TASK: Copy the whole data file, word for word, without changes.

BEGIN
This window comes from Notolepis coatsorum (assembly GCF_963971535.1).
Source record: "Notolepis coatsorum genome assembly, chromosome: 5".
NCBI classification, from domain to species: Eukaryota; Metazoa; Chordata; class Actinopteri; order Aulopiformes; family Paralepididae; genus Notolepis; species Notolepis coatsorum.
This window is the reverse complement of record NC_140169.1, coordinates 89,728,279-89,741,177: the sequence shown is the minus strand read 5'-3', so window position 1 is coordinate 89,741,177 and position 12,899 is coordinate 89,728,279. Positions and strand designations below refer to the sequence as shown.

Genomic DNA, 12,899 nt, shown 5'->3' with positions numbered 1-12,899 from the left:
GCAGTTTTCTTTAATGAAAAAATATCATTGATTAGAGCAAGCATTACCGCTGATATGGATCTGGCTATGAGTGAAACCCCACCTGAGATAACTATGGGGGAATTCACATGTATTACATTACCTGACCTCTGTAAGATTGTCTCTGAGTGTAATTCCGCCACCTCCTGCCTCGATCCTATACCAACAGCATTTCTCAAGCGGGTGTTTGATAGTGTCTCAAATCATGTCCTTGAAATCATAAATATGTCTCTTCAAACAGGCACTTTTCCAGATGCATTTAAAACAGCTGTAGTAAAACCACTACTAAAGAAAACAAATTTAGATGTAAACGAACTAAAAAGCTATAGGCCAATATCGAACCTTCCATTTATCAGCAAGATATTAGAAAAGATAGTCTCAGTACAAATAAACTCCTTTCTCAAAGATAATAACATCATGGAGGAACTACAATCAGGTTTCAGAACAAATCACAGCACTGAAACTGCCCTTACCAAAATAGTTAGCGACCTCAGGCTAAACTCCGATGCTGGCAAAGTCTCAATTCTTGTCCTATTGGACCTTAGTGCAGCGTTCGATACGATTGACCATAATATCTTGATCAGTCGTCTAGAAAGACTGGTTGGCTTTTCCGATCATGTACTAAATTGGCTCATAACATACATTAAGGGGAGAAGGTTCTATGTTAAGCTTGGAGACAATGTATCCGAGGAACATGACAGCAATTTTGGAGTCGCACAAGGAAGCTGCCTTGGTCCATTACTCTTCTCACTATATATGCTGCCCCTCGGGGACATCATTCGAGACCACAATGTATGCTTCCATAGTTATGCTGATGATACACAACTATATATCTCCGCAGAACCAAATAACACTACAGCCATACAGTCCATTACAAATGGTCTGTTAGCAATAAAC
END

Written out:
This window comes from Notolepis coatsorum (assembly GCF_963971535.1).
Source record: "Notolepis coatsorum genome assembly, chromosome: 5".
NCBI classification, from domain to species: Eukaryota; Metazoa; Chordata; class Actinopteri; order Aulopiformes; family Paralepididae; genus Notolepis; species Notolepis coatsorum.
This window is the reverse complement of record NC_140169.1, coordinates 89,728,279-89,741,177: the sequence shown is the minus strand read 5'-3', so window position 1 is coordinate 89,741,177 and position 12,899 is coordinate 89,728,279. Positions and strand designations below refer to the sequence as shown.

Genomic DNA, 12,899 nt, shown 5'->3' with positions numbered 1-12,899 from the left:
GCAGTTTTCTTTAATGAAAAAATATCATTGATTAGAGCAAGCATTACCGCTGATATGGATCTGGCTATGAGTGAAACCCCACCTGAGATAACTATGGGGGAATTCACATGTATTACATTACCTGACCTCTGTAAGATTGTCTCTGAGTGTAATTCCGCCACCTCCTGCCTCGATCCTATACCAACAGCATTTCTCAAGCGGGTGTTTGATAGTGTCTCAAATCATGTCCTTGAAATCATAAATATGTCTCTTCAAACAGGCACTTTTCCAGATGCATTTAAAACAGCTGTAGTAAAACCACTACTAAAGAAAACAAATTTAGATGTAAACGAACTAAAAAGCTATAGGCCAATATCGAACCTTCCATTTATCAGCAAGATATTAGAAAAGATAGTCTCAGTACAAATAAACTCCTTTCTCAAAGATAATAACATCATGGAGGAACTACAATCAGGTTTCAGAACAAATCACAGCACTGAAACTGCCCTTACCAAAATAGTTAGCGACCTCAGGCTAAACTCCGATGCTGGCAAAGTCTCAATTCTTGTCCTATTGGACCTTAGTGCAGCGTTCGATACGATTGACCATAATATCTTGATCAGTCGTCTAGAAAGACTGGTTGGCTTTTCCGATCATGTACTAAATTGGCTCATAACATACATTAAGGGGAGAAGGTTCTATGTTAAGCTTGGAGACAATGTATCCGAGGAACATGACAGCAATTTTGGAGTCGCACAAGGAAGCTGCCTTGGTCCATTACTCTTCTCACTATATATGCTGCCCCTCGGGGACATCATTCGAGACCACAATGTATGCTTCCATAGTTATGCTGATGATACACAACTATATATCTCCGCAGAACCAAATAACACTACAGCCATACAGTCCATTACAAATGGTCTGTTAGCAATAAAC